Shabbat Zachor: Teen D’var Torah

We are pleased to share Tamara Worman’s Dvar Torah on Shabbat Zachor from her recent bat mitzvah at Congregation Bonai Shalom.

by Tamara Wurman 

Shabbat Shalom. Good morning.

How do we resolve the conflict between our obligation to obey God’s commands and the fact that we have free will?

This Shabbat is called Shabbat “Zachor”.  Which literally means the “Shabbat of remembering”. We are supposed to remember.  We are obliged to remember, as my maftir states, what the Amalekites did to the Jewish People during our Exodus from Egypt.

The Amalekites were cruel, and attacked the weakest of the Jews without mercy.

My Haftorah describes when Hashem told King Saul to destroy the entire Amalekite nation, including the king Agag,  all the men, women, even children, even the best of its animals, because of their past actions, because of their past cruelty.   But, Saul disobeys Hashem.  He refuses the direct order. My Haftorah examines the moral boundaries and consequences of obedience versus free will. Saul refuses to obey the voice of Hashem. (Well, actually, Saul kills all the Amalekite people, but disobeys and spares Agag and the animals.  But that’s beyond the point.)  Because of this, Saul is stripped of his title as King.  And Hashem and Samuel kill Agag and his animals anyway.

The Hebrew Gematria, or numerology, for the word “Amalek” is the same as the work “Safek” or Doubt, both having the value: 240.

Referring to the Hebrew word for doubt, some say that Saul was simply weak, and in the literal translation from Hebrew, it appears that he gave in to the doubting words of the army sent with him to kill the Amalekites. However, I believe something more than doubt influenced Saul’s choice. I believe that Saul, along with many other Jewish people with him, struggled with the balance between morality versus absolute obedience to Hashem.

Many parts of the Torah are left to our interpretation. That is a good thing. One thing I find especially interesting in Judaism is the vast range of ideas and interpretations that can flow from just a few phrases.  Genesis was explicit that the entire universe was created in six days, that Eve was created from a rib bone. But, many of us choose to interpret these words as parable, or in other less-than-explicit fashions.   While we believe that God had a role in creating the world, we also believe the modern science of evolution. Can this type of flexibility also apply to other portions of the Torah, even to the point of questioning the command for absolute obedience to God? God commanded Saul “attack Amalek, and proscribe all that belongs to him. Spare no one, but kill alike men and women, infants and sucklings, oxen and sheep, camels and asses”.  This order was very clear, and not open to interpretation. So why did Saul disobey these very clear orders? I think that Saul indeed had doubt.  He may have had fear.  He probably was influenced by his peers.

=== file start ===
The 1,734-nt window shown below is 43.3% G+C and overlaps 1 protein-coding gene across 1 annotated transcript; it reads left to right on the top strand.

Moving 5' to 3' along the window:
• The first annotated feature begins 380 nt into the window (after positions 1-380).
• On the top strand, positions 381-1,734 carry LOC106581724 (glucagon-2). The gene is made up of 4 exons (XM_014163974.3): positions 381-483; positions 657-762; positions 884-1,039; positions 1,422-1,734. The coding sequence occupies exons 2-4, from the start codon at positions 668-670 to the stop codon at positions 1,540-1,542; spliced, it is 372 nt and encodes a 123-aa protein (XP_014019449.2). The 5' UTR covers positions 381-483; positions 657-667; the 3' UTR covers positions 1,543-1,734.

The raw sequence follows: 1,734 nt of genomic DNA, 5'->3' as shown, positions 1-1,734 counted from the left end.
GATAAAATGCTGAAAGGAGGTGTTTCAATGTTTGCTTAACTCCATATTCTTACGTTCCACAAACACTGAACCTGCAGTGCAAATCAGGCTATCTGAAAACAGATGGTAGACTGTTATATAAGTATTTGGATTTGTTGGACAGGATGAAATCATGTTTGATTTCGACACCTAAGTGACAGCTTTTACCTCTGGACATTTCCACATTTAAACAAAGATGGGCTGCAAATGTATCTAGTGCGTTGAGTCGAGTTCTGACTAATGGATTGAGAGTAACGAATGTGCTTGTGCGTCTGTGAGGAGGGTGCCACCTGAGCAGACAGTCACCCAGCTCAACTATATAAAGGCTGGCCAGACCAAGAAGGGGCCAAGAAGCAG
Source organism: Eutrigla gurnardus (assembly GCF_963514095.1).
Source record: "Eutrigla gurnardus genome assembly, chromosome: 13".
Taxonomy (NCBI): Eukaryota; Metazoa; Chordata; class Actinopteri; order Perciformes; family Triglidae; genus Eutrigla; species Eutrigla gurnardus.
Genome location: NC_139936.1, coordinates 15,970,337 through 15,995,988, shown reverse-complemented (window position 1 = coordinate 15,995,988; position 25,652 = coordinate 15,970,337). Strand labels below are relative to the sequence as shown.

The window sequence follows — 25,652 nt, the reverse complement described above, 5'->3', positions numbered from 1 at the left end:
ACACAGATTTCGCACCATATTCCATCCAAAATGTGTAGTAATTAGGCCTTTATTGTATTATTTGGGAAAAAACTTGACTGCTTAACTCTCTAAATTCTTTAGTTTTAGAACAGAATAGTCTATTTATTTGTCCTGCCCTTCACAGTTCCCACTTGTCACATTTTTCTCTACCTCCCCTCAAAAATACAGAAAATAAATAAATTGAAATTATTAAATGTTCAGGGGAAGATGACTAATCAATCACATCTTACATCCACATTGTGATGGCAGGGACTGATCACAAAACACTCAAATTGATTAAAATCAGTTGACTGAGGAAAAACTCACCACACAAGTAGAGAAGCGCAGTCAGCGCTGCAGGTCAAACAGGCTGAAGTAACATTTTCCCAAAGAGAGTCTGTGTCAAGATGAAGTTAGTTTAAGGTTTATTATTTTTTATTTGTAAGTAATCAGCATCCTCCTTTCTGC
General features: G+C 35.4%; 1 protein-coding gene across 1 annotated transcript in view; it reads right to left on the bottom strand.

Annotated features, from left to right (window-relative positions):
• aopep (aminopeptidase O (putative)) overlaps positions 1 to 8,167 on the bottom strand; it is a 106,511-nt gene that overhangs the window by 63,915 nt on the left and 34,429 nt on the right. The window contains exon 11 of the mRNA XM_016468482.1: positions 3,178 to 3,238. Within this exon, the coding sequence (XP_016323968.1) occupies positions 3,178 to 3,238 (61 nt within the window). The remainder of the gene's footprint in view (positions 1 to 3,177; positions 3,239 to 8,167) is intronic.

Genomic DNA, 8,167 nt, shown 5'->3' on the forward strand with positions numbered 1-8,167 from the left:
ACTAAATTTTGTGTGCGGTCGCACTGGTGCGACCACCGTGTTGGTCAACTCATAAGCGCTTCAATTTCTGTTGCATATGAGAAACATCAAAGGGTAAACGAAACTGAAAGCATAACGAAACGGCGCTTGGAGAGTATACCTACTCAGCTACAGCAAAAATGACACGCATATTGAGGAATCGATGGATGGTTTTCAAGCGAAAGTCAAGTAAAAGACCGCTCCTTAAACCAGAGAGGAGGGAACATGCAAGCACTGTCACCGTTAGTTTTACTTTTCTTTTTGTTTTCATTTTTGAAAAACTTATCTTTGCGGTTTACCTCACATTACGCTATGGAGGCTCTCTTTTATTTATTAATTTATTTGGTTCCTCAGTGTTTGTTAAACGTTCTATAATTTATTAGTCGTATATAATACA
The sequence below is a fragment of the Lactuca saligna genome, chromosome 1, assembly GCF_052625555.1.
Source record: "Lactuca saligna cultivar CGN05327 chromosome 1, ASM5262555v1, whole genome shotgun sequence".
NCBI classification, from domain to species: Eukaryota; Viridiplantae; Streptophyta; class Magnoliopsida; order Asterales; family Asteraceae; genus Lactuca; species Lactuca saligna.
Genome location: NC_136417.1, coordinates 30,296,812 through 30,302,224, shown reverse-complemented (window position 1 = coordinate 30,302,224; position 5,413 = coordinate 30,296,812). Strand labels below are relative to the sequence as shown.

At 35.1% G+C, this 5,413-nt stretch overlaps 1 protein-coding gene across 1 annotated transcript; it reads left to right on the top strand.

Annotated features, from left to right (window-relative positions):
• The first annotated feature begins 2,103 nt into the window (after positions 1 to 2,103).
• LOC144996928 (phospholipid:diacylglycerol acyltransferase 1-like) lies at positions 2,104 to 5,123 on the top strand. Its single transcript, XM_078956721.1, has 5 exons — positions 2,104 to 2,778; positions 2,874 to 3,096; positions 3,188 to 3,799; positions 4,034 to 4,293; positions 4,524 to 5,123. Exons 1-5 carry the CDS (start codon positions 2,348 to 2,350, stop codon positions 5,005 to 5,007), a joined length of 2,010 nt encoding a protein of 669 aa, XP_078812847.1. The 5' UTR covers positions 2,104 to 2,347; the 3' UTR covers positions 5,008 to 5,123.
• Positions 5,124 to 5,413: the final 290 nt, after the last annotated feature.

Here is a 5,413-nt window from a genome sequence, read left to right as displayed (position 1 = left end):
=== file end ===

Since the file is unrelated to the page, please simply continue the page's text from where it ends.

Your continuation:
Amalekites are said to have brought doubt wherever they went, and that’s part of the reason Hashem ordered them to be destroyed. When Saul went to “destroy the whole nation without mercy” he began to doubt. Through that doubt, Saul began to examine what he thought was right, what he thought was moral. Killing an entire nation violated those morals.

But yet, many believe that Saul should have followed the word of Hashem simply because Hashem always knows what is right. According to the Talmud tractate Yoma, Rabi Mani stated “Saul analyzed the mitzvah of destroying Amalek and found it to be inconsistent with his notion of justice and compassion. He should have fulfilled the mitzvah simply because it was in G-d’s commandment.” God’s orders were brutal.   They go far beyond what many people, including me, can live by today.  Today, many believe that killing for revenge, even revenge for extremely heinous deeds, is immoral.

We have moved well beyond the Hammurabi “an eye for an eye.”  During World War II, the Germans committed horrible crimes against the Jewish people.  Yet I think it would have been wrong to “spare no one, but kill alike all German men and women, infants and sucklings, oxen and sheep, camels and asses” in revenge.  Recently, some Muslims and Arab nations have done cruel things to the Jews and many other people, including Americans.

I want to protect the Jewish people, Americans, and others in the world, against these crimes.   But I do not believe that killing all the people in the offending nations in revenge would be moral.  Even though people do horrible things, I find it wrong to simply give up and abandon my conviction in our shared humanity. We share the right to exist, as humans, as God’s children, even those who have done horrible things.

I struggle with how to resolve the violence, the God-sanctioned or even God-ordered … brutality in the Torah with my morals, my beliefs in the shared humanity of all people, even the humanity of our enemies.  Genesis teaches us that God drowned nearly every person on Earth in the Flood. In Exodus God killed every single firstborn child of Egypt, even innocent infants, during the Plagues.